Defending champion Novak Djokovic suffered a shock defeat by world number 117 Denis Istomin in the second round of the Australian Open.
The six-time winner struggled for rhythm and lost 7-6 (10-8) 5-7 2-6 7-6 (7-5) 6-4 in four hours and 48 minutes.
It is the first time Djokovic, 29, has lost in the second round of a Grand Slam since 2008 at Wimbledon.
The result leaves world number one Andy Murray as favourite to win his first Australian Open title in Melbourne.
Briton Murray, who has already reached round three, has lost five finals in the past seven years in Melbourne, four of them to Djokovic.
It is only the second time in seven years that Djokovic has lost to a player ranked outside the top 100 - his defeat by Juan Martin del Potro, ranked 145th, at the Rio Olympics in 2016 being the other occasion.
"He deserved to win. No doubt, he was a better player in the clutch moments," said Djokovic.
"Many things came together for him today and he's a well-deserved winner. There's not much I could do."
- Analysis - Has Djokovic's obsession burned itself out?
- Live scores, results and order of play
- 'Even Istomin's family didn't believe he'd won'
- Cash fears Djokovic's best days are behind him
- Watch: Cash reflects on Djokovic exit
- Konta wins but Watson and Edmund lose
- How to follow the Australian Open on the BBC
Istomin holds nerve against world number two
Djokovic could not find his rhythm, eventually winning his first service game after 15 minutes but going on to lose the first set in one hour and 25 minutes.
He won four consecutive games in the third set as his opponent faltered but Istomin came back in the fourth set to take it to a tie-break.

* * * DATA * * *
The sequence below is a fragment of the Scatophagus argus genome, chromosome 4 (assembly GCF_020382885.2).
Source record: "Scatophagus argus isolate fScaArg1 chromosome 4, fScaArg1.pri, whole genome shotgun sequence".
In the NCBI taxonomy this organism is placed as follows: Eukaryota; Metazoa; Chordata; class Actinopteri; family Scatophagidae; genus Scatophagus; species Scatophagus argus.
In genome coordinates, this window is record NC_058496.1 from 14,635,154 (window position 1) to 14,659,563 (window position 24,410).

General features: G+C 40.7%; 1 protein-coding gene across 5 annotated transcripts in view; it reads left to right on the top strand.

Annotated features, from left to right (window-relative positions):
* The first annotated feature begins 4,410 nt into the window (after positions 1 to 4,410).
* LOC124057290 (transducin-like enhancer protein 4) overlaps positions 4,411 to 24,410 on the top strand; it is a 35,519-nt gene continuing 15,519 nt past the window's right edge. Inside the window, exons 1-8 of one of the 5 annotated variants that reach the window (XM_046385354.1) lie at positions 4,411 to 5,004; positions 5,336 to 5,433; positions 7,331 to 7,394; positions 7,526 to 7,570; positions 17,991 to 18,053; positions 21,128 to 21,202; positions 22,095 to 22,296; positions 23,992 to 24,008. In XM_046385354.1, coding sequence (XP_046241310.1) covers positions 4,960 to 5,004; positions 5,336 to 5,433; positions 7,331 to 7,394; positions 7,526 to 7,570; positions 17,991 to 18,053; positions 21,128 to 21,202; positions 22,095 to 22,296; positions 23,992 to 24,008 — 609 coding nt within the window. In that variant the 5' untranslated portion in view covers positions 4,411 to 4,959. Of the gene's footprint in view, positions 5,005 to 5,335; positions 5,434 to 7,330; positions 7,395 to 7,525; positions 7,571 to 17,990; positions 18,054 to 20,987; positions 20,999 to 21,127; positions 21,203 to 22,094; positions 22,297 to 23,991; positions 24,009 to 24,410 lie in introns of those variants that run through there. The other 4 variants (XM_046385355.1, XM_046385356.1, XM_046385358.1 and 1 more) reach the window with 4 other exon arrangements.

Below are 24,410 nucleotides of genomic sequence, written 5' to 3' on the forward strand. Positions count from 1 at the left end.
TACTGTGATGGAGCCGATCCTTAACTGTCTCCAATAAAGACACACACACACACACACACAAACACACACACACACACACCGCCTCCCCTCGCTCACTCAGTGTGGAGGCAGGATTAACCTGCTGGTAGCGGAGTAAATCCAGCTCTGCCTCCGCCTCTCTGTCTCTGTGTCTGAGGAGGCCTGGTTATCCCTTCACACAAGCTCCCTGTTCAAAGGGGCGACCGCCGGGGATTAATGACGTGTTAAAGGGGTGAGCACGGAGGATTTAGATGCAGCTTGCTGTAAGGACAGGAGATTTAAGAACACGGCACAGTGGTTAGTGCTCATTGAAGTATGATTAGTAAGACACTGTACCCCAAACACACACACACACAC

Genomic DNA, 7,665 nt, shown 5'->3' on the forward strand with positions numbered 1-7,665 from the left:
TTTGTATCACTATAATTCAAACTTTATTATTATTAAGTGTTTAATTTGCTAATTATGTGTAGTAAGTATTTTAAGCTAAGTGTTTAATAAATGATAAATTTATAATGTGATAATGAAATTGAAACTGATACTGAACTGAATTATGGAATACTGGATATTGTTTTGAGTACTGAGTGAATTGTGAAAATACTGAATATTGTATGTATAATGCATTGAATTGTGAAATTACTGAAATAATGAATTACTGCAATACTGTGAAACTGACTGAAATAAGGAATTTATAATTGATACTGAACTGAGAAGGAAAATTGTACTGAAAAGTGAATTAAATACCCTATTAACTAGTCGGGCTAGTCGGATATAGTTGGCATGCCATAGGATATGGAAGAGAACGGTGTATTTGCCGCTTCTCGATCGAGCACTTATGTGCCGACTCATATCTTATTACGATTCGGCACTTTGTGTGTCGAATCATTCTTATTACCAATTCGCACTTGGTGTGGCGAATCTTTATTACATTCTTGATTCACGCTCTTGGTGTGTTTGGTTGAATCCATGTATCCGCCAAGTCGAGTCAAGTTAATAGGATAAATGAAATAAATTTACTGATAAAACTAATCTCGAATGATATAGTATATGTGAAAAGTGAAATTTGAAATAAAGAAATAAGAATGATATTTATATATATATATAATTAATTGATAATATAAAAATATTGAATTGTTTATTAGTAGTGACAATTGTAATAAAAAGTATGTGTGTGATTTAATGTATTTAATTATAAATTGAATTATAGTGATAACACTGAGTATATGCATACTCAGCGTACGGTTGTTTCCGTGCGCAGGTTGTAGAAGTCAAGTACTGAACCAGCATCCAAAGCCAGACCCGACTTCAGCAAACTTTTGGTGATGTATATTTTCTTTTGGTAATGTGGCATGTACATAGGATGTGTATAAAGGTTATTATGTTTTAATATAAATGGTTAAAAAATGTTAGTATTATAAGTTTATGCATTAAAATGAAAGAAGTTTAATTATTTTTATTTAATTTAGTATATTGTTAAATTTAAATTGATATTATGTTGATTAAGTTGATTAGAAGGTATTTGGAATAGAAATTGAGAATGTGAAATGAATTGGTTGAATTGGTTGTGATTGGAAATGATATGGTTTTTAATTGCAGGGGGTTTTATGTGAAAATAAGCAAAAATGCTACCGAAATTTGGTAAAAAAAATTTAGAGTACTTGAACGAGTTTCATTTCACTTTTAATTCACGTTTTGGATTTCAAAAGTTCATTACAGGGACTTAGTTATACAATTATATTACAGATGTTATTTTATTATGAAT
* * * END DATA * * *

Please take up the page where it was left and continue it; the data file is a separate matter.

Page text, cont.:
Both players served aggressively as they received vocal support from the crowd, with Istomin taking the match to a deciding set with a brutal ace.
Istomin, who broke in game five, remained strong on his own serve and wrapped things up when Djokovic, lunging on the backhand, could only block another crunching delivery long on match point.
Uzbek Istomin will next face Spain's Pablo Carreno Busta, who beat Britain's Kyle Edmund on Thursday.
'I surprised myself'
"It is the biggest win of my career and means so much, now I feel I can play with these guys and be with them on the same level," said Istomin.
"From the third set I had cramp in my leg, I don't know how I held it. I was playing so good. I surprised myself."
Istomin had two years out of the game after breaking his leg in a car accident and spending three months in hospital in 2001.
Coached by his mother Klaudiya, he dropped out of the top 100 in 2016 and was given a wildcard to play in the Australian Open.
Prior to his win over Djokovic, Istomin had won just one of 33 matches against a player ranked in the world's top 10.
His best Grand Slam result is reaching the last 16 at Wimbledon in 2012 and the US Open in 2013, where he lost to Murray.
Gavhar Azimova, from the Tennis Federation of Republic of Uzbekistan, said Istomin is a "star" in his home country.
"We are ecstatic," he told BBC Uzbek. They [Denis and his mother] trained very hard. He is a very kind and modest guy, but works very hard.
"The whole Federation watched it live together. You say 'Istomin' and everyone knows him. The phones have not stopped ringing - we have had a barrage of phone calls saying congratulations."
Djokovic's difficult seven months
Djokovic has struggled for consistency since winning his first French Open title in June 2016 and completing a career Grand Slam.
He was knocked out in the third round at Wimbledon by American Sam Querrey but looked to have returned to form when he won the Rogers Cup in July.
However, he went on to lose to Del Potro in the first round of the Olympics and was knocked out of the doubles competition the following day.
He struggled physically in the US Open final, losing in four sets to third seed Stan Wawrinka, before he lost the world number one ranking to Murray in November.
Murray also ended his run of four consecutive ATP World Tours Finals titles in the same month.
"Djokovic is not the same Djokovic we saw this time last year, who was at the peak of his career," two-time Australian Open finalist Pat Cash told BBC Radio 5 live.
"It's clearly the mental edge. He's done so much and worked so hard to grab those four Grand Slams, I think he's just lost the edge."